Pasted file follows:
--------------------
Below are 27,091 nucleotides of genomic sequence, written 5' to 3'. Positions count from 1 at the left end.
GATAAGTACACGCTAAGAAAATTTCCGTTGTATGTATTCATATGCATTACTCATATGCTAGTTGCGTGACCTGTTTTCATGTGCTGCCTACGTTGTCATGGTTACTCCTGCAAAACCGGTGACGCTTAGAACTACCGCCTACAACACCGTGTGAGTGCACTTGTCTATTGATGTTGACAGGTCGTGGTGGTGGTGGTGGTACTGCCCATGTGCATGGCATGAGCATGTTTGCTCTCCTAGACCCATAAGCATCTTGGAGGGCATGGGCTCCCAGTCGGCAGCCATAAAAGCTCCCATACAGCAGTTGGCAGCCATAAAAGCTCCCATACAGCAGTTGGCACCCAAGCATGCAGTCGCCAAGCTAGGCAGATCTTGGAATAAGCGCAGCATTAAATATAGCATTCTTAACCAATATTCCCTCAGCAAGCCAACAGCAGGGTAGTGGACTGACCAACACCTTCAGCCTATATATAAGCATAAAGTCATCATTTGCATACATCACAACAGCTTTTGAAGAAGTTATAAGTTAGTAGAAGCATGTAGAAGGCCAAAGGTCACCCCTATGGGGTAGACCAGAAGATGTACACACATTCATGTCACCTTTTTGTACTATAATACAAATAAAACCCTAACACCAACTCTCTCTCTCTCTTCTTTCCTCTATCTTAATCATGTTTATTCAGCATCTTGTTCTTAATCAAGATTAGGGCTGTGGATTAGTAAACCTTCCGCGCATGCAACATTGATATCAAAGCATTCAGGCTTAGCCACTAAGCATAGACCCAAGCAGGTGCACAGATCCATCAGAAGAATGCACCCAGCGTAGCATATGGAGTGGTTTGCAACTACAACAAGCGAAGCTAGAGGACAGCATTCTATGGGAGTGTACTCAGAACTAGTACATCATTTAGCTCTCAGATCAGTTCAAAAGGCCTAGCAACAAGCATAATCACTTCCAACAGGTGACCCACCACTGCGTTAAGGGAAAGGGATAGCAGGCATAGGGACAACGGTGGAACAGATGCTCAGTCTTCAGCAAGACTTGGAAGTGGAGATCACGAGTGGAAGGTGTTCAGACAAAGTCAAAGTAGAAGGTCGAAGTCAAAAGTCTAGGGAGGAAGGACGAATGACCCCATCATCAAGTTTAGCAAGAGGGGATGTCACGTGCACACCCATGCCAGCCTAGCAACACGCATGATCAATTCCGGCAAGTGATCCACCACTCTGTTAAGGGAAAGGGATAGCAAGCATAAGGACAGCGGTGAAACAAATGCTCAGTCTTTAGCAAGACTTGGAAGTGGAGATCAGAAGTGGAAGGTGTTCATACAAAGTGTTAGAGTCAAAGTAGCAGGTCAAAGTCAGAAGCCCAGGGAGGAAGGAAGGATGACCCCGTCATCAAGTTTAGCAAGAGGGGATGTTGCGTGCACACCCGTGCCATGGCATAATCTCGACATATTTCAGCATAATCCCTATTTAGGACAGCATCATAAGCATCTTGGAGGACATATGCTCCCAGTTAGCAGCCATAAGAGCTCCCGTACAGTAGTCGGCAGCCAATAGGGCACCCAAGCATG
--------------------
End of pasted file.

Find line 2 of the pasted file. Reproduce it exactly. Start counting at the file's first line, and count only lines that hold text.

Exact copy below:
GATAAGTACACGCTAAGAAAATTTCCGTTGTATGTATTCATATGCATTACTCATATGCTAGTTGCGTGACCTGTTTTCATGTGCTGCCTACGTTGTCATGGTTACTCCTGCAAAACCGGTGACGCTTAGAACTACCGCCTACAACACCGTGTGAGTGCACTTGTCTATTGATGTTGACAGGTCGTGGTGGTGGTGGTGGTACTGCCCATGTGCATGGCATGAGCATGTTTGCTCTCCTAGACCCATAAGCATCTTGGAGGGCATGGGCTCCCAGTCGGCAGCCATAAAAGCTCCCATACAGCAGTTGGCAGCCATAAAAGCTCCCATACAGCAGTTGGCACCCAAGCATGCAGTCGCCAAGCTAGGCAGATCTTGGAATAAGCGCAGCATTAAATATAGCATTCTTAACCAATATTCCCTCAGCAAGCCAACAGCAGGGTAGTGGACTGACCAACACCTTCAGCCTATATATAAGCATAAAGTCATCATTTGCATACATCACAACAGCTTTTGAAGAAGTTATAAGTTAGTAGAAGCATGTAGAAGGCCAAAGGTCACCCCTATGGGGTAGACCAGAAGATGTACACACATTCATGTCACCTTTTTGTACTATAATACAAATAAAACCCTAACACCAACTCTCTCTCTCTCTTCTTTCCTCTATCTTAATCATGTTTATTCAGCATCTTGTTCTTAATCAAGATTAGGGCTGTGGATTAGTAAACCTTCCGCGCATGCAACATTGATATCAAAGCATTCAGGCTTAGCCACTAAGCATAGACCCAAGCAGGTGCACAGATCCATCAGAAGAATGCACCCAGCGTAGCATATGGAGTGGTTTGCAACTACAACAAGCGAAGCTAGAGGACAGCATTCTATGGGAGTGTACTCAGAACTAGTACATCATTTAGCTCTCAGATCAGTTCAAAAGGCCTAGCAACAAGCATAATCACTTCCAACAGGTGACCCACCACTGCGTTAAGGGAAAGGGATAGCAGGCATAGGGACAACGGTGGAACAGATGCTCAGTCTTCAGCAAGACTTGGAAGTGGAGATCACGAGTGGAAGGTGTTCAGACAAAGTCAAAGTAGAAGGTCGAAGTCAAAAGTCTAGGGAGGAAGGACGAATGACCCCATCATCAAGTTTAGCAAGAGGGGATGTCACGTGCACACCCATGCCAGCCTAGCAACACGCATGATCAATTCCGGCAAGTGATCCACCACTCTGTTAAGGGAAAGGGATAGCAAGCATAAGGACAGCGGTGAAACAAATGCTCAGTCTTTAGCAAGACTTGGAAGTGGAGATCAGAAGTGGAAGGTGTTCATACAAAGTGTTAGAGTCAAAGTAGCAGGTCAAAGTCAGAAGCCCAGGGAGGAAGGAAGGATGACCCCGTCATCAAGTTTAGCAAGAGGGGATGTTGCGTGCACACCCGTGCCATGGCATAATCTCGACATATTTCAGCATAATCCCTATTTAGGACAGCATCATAAGCATCTTGGAGGACATATGCTCCCAGTTAGCAGCCATAAGAGCTCCCGTACAGTAGTCGGCAGCCAATAGGGCACCCAAGCATG